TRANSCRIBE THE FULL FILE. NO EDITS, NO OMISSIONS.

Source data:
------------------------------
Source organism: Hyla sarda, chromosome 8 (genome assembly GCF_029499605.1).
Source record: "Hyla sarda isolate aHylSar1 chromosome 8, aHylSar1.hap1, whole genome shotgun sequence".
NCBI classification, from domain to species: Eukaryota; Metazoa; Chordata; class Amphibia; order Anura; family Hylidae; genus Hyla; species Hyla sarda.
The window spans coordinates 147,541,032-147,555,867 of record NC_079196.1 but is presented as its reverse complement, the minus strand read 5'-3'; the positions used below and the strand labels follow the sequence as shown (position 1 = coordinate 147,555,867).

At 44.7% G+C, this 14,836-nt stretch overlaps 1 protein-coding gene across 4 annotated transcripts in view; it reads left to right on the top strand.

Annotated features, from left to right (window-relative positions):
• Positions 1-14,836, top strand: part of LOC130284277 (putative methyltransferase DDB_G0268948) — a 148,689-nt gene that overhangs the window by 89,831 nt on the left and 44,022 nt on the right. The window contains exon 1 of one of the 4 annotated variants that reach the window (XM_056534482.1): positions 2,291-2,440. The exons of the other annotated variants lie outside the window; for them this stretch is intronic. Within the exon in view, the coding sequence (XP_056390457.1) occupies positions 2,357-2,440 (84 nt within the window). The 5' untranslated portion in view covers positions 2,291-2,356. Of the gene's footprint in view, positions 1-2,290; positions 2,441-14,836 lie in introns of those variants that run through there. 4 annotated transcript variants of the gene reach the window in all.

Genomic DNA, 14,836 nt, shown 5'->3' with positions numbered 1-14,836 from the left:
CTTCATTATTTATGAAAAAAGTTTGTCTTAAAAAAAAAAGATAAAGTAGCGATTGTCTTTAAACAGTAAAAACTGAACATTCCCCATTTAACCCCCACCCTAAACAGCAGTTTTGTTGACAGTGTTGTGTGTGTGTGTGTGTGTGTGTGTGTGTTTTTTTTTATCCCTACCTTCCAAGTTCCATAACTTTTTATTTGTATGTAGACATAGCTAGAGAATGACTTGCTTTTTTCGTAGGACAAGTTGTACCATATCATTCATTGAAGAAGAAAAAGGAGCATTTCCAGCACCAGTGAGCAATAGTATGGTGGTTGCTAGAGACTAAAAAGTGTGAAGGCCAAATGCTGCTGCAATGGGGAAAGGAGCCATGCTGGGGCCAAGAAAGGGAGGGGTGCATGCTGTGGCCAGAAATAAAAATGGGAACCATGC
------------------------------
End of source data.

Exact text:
Source organism: Hyla sarda, chromosome 8 (genome assembly GCF_029499605.1).
Source record: "Hyla sarda isolate aHylSar1 chromosome 8, aHylSar1.hap1, whole genome shotgun sequence".
NCBI classification, from domain to species: Eukaryota; Metazoa; Chordata; class Amphibia; order Anura; family Hylidae; genus Hyla; species Hyla sarda.
The window spans coordinates 147,541,032-147,555,867 of record NC_079196.1 but is presented as its reverse complement, the minus strand read 5'-3'; the positions used below and the strand labels follow the sequence as shown (position 1 = coordinate 147,555,867).

At 44.7% G+C, this 14,836-nt stretch overlaps 1 protein-coding gene across 4 annotated transcripts in view; it reads left to right on the top strand.

Annotated features, from left to right (window-relative positions):
• Positions 1-14,836, top strand: part of LOC130284277 (putative methyltransferase DDB_G0268948) — a 148,689-nt gene that overhangs the window by 89,831 nt on the left and 44,022 nt on the right. The window contains exon 1 of one of the 4 annotated variants that reach the window (XM_056534482.1): positions 2,291-2,440. The exons of the other annotated variants lie outside the window; for them this stretch is intronic. Within the exon in view, the coding sequence (XP_056390457.1) occupies positions 2,357-2,440 (84 nt within the window). The 5' untranslated portion in view covers positions 2,291-2,356. Of the gene's footprint in view, positions 1-2,290; positions 2,441-14,836 lie in introns of those variants that run through there. 4 annotated transcript variants of the gene reach the window in all.

Genomic DNA, 14,836 nt, shown 5'->3' with positions numbered 1-14,836 from the left:
CTTCATTATTTATGAAAAAAGTTTGTCTTAAAAAAAAAAGATAAAGTAGCGATTGTCTTTAAACAGTAAAAACTGAACATTCCCCATTTAACCCCCACCCTAAACAGCAGTTTTGTTGACAGTGTTGTGTGTGTGTGTGTGTGTGTGTGTGTGTTTTTTTTTATCCCTACCTTCCAAGTTCCATAACTTTTTATTTGTATGTAGACATAGCTAGAGAATGACTTGCTTTTTTCGTAGGACAAGTTGTACCATATCATTCATTGAAGAAGAAAAAGGAGCATTTCCAGCACCAGTGAGCAATAGTATGGTGGTTGCTAGAGACTAAAAAGTGTGAAGGCCAAATGCTGCTGCAATGGGGAAAGGAGCCATGCTGGGGCCAAGAAAGGGAGGGGTGCATGCTGTGGCCAGAAATAAAAATGGGAACCATGC